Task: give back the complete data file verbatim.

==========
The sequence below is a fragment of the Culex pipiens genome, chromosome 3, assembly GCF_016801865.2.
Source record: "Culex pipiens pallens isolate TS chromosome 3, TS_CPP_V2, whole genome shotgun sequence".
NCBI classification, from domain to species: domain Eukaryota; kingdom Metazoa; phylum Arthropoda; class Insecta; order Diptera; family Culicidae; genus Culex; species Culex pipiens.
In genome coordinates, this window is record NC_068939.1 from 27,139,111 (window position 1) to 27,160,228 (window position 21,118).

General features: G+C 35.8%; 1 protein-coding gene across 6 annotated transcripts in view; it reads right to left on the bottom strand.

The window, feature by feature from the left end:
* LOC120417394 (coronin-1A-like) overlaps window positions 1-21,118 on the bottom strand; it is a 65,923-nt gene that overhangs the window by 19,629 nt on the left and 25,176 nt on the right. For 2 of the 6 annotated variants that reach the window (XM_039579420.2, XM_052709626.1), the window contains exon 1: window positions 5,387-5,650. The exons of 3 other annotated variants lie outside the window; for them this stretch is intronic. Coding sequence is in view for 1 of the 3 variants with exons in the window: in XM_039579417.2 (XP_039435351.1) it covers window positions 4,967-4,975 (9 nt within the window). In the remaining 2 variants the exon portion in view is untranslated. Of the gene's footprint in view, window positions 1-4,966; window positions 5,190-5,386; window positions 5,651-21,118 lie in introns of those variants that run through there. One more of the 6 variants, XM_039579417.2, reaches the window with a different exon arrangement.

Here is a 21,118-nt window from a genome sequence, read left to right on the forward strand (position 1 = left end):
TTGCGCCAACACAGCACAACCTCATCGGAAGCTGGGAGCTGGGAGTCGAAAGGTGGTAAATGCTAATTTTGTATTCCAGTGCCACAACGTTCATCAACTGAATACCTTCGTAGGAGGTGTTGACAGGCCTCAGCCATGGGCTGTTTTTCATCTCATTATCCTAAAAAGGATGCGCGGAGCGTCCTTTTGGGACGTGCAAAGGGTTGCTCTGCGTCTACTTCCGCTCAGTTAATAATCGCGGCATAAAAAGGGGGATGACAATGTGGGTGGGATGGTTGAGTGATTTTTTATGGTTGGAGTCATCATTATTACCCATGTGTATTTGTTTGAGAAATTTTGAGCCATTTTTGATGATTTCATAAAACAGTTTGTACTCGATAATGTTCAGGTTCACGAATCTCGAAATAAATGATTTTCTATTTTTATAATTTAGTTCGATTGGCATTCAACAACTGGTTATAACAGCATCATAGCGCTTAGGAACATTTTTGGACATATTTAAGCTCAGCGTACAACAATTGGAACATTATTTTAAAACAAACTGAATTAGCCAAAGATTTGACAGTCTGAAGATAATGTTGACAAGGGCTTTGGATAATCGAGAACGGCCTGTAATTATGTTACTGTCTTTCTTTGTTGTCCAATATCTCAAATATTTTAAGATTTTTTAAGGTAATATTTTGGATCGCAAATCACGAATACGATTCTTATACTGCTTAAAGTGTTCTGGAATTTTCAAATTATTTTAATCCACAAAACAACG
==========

The sequence below is a fragment of the Culex pipiens genome, chromosome 3, assembly GCF_016801865.2.
Source record: "Culex pipiens pallens isolate TS chromosome 3, TS_CPP_V2, whole genome shotgun sequence".
NCBI classification, from domain to species: domain Eukaryota; kingdom Metazoa; phylum Arthropoda; class Insecta; order Diptera; family Culicidae; genus Culex; species Culex pipiens.
In genome coordinates, this window is record NC_068939.1 from 27,139,111 (window position 1) to 27,160,228 (window position 21,118).

General features: G+C 35.8%; 1 protein-coding gene across 6 annotated transcripts in view; it reads right to left on the bottom strand.

The window, feature by feature from the left end:
* LOC120417394 (coronin-1A-like) overlaps window positions 1-21,118 on the bottom strand; it is a 65,923-nt gene that overhangs the window by 19,629 nt on the left and 25,176 nt on the right. For 2 of the 6 annotated variants that reach the window (XM_039579420.2, XM_052709626.1), the window contains exon 1: window positions 5,387-5,650. The exons of 3 other annotated variants lie outside the window; for them this stretch is intronic. Coding sequence is in view for 1 of the 3 variants with exons in the window: in XM_039579417.2 (XP_039435351.1) it covers window positions 4,967-4,975 (9 nt within the window). In the remaining 2 variants the exon portion in view is untranslated. Of the gene's footprint in view, window positions 1-4,966; window positions 5,190-5,386; window positions 5,651-21,118 lie in introns of those variants that run through there. One more of the 6 variants, XM_039579417.2, reaches the window with a different exon arrangement.

Here is a 21,118-nt window from a genome sequence, read left to right on the forward strand (position 1 = left end):
TTGCGCCAACACAGCACAACCTCATCGGAAGCTGGGAGCTGGGAGTCGAAAGGTGGTAAATGCTAATTTTGTATTCCAGTGCCACAACGTTCATCAACTGAATACCTTCGTAGGAGGTGTTGACAGGCCTCAGCCATGGGCTGTTTTTCATCTCATTATCCTAAAAAGGATGCGCGGAGCGTCCTTTTGGGACGTGCAAAGGGTTGCTCTGCGTCTACTTCCGCTCAGTTAATAATCGCGGCATAAAAAGGGGGATGACAATGTGGGTGGGATGGTTGAGTGATTTTTTATGGTTGGAGTCATCATTATTACCCATGTGTATTTGTTTGAGAAATTTTGAGCCATTTTTGATGATTTCATAAAACAGTTTGTACTCGATAATGTTCAGGTTCACGAATCTCGAAATAAATGATTTTCTATTTTTATAATTTAGTTCGATTGGCATTCAACAACTGGTTATAACAGCATCATAGCGCTTAGGAACATTTTTGGACATATTTAAGCTCAGCGTACAACAATTGGAACATTATTTTAAAACAAACTGAATTAGCCAAAGATTTGACAGTCTGAAGATAATGTTGACAAGGGCTTTGGATAATCGAGAACGGCCTGTAATTATGTTACTGTCTTTCTTTGTTGTCCAATATCTCAAATATTTTAAGATTTTTTAAGGTAATATTTTGGATCGCAAATCACGAATACGATTCTTATACTGCTTAAAGTGTTCTGGAATTTTCAAATTATTTTAATCCACAAAACAACG